But what are the internal processes that are needed? The Scale-up report is vague on this, simply stating that "companies have specific requirements for capital, management, skills and organisational processes." It's true the processes needed for a B2B SaaS company may differ from those needed by a drug discovery company, but there is still a reasonably high level of commonality.

Typically, the company starts with a Founder/CEO and some 'makers', whether they are chemists or software engineers. It soon becomes necessary to have extra people to look after the Sales and Marketing side. Then products get sold, and so Finance and Support are needed. One single product stream often becomes multiple products, so the need for efficiency of scale points to a need for QA, Product Managers, and Customer Success Managers. Hiring, talent retention and an increase in employee numbers brings the need for HR. If the number and variety of contracts requires it, there may also be a need for internal Legal.

Often, the triggers for introduction of Processes are external in origin. A scale-up company may come to rely less on 'personal introduction' sales and may start to respond to Tenders. At last, after all, they are able to comply with prohibitive rules such as "Bidder must demonstrate turnover of £1,000,000 and operation with a profit in one of the last three years."

The buyer's Procurement office will want to see evidence of the bidder's Business Management Systems - quality, safety, security, environmental, data protection, and more. Proof may be required, in the form of 3rd party certification. This is where ISO 9001, for example, enters the story. Standards such as this are evidence that companies understand the operation of key processes and can confirm that the processes are carried out as planned. It used to be summarised as "say what you do and do what you say", but in more recent versions you also have to prove it and use that evidence to improve it.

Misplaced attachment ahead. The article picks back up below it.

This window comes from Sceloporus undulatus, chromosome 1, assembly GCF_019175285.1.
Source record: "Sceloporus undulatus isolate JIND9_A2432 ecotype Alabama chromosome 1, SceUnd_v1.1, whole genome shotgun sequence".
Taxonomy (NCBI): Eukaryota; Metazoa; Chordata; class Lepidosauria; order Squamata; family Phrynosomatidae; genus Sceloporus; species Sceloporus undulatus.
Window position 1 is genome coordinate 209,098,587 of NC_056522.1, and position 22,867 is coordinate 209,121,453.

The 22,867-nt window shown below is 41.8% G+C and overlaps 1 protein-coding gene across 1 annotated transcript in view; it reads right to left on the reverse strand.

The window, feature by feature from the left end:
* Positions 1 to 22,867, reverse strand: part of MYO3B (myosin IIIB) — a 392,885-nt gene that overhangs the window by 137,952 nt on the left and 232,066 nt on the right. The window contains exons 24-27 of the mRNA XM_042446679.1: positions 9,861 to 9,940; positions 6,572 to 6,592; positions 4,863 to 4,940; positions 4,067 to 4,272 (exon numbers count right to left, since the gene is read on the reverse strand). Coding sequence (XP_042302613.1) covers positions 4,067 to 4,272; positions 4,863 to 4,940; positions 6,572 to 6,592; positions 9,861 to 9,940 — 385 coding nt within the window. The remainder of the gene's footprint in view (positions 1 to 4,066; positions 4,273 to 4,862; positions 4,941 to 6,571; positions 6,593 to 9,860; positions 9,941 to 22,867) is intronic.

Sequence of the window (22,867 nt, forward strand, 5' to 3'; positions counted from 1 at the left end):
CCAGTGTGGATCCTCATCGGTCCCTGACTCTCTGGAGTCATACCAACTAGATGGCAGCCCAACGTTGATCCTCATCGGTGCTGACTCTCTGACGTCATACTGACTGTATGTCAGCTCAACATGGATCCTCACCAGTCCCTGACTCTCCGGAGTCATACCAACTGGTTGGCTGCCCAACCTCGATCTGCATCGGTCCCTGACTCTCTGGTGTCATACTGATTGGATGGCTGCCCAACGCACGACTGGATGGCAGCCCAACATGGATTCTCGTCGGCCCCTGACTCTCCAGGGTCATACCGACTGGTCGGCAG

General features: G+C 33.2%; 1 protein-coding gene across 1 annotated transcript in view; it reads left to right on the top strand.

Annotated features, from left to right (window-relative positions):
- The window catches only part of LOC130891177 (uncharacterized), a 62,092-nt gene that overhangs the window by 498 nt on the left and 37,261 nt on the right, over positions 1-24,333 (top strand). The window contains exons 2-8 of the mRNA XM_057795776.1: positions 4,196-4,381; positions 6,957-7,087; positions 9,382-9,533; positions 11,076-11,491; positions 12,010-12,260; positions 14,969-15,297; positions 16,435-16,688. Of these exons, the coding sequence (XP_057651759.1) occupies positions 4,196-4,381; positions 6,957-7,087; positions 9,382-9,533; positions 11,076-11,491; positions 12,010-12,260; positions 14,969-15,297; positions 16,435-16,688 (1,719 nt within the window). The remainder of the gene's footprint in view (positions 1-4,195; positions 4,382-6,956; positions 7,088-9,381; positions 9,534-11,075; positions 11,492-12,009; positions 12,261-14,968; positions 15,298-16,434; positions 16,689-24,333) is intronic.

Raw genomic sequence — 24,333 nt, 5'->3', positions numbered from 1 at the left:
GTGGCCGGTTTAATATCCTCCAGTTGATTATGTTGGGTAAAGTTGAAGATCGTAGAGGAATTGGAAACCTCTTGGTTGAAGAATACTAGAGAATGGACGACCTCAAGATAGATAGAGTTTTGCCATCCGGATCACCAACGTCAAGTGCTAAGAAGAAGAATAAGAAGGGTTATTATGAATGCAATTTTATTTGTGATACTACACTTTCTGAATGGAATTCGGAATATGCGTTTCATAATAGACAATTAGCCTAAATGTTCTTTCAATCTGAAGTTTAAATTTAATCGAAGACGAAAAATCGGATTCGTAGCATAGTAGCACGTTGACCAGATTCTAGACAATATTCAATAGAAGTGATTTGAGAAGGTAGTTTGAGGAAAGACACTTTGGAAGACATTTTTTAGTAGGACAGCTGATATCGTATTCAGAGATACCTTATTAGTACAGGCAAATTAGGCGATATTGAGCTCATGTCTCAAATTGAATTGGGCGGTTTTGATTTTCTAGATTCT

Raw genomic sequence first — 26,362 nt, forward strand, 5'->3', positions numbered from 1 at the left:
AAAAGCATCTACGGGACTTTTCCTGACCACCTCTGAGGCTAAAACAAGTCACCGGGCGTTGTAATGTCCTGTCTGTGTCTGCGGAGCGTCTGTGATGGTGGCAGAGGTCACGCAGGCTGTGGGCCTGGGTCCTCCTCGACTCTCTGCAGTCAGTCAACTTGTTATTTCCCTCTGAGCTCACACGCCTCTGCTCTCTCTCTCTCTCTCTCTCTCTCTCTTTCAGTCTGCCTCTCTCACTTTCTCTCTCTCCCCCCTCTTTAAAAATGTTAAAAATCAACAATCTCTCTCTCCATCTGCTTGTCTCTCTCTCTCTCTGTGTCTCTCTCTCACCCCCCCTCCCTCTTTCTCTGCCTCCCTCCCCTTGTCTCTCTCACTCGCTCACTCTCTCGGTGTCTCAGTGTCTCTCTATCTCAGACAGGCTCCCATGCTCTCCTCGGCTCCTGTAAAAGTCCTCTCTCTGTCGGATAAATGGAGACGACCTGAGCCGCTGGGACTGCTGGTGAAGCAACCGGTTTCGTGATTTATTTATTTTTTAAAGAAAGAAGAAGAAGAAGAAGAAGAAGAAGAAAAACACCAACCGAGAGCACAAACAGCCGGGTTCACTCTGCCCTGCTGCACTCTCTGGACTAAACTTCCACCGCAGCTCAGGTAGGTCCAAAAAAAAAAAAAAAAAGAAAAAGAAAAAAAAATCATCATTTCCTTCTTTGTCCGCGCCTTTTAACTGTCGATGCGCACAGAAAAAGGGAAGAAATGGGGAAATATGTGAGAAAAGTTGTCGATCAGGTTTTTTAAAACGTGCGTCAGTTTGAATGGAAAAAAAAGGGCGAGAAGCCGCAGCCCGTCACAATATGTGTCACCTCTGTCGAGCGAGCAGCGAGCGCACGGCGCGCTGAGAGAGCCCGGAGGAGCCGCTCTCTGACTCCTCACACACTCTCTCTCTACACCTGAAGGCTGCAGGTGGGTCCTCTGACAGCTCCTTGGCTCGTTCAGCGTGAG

Here are some of the challenges that might keep the scale-up company management awake at night:

  • What's the most secure way to share confidential information with customers and suppliers?
  • How do we keep track of customer and internal issues until they are resolved?
  • We keep answering the same support questions, how can we be more efficient?
  • We think customers are satisfied with us, but how do we know for sure?
  • How do we know our products and services meet requirements defined by the customer?
  • We start a lot of R&D work - how much is wasted on features that are never used?
  • Should we rate each of our suppliers for the quality of their work?
  • We have files stored everywhere! How can I find anything?
  • A customer wants to return a defective product - how do we handle that?
  • We've got distributed development teams, how do we help them collaborate?
  • Are our IT systems secure? Could we lose data/information too easily?
  • We have lots of new staff. Have they all been trained equally and adequately?
  • How do I tell Engineering to start/stop/change work on a feature request?

Why not just use SharePoint as a Document Management System?

Have I missed something obvious? Feel free to let me know via the comments.

These are high-level questions. There will also be scale-up issues in existing processes, for example, a customer evaluation sales step might become hindered by delays in NDA sign-off by Legal, which then delays rate of customer acquisition.

What you will find is that each company has a set of "process engines" that drive the individual parts of the company. Ideally, you'd chain these engines together and they would provide the end-to-end operational needs of the business. There would be no gaps and no overlaps. Ideally.

I wish at this stage that I could refer you to the definitive 'cookbook' where you would find all the recipes for Process success needed to scale-up. Perhaps unsurprisingly, it does not exist (or, at least, I have not found it yet). But what I can at least promise is a follow-up post that will look at some ideas for doing so. More to come!

This post was originally written in August 2016 and has since been revised and refreshed for relevance and accuracy.

Value of DMS for Product Development


Tags: New Product Development

Paul Walsh

Written by Paul Walsh

Paul Walsh was one of the founders of Cognidox. After a period as an academic working in user experience (UX) research, Paul started a 25-year career in software development. He's worked for multinational telecom companies (Nortel), two $1B Cambridge companies (Ionica, Virata), and co-founded a couple of startup companies. His experience includes network management software, embedded software on silicon, enterprise software, and cloud computing.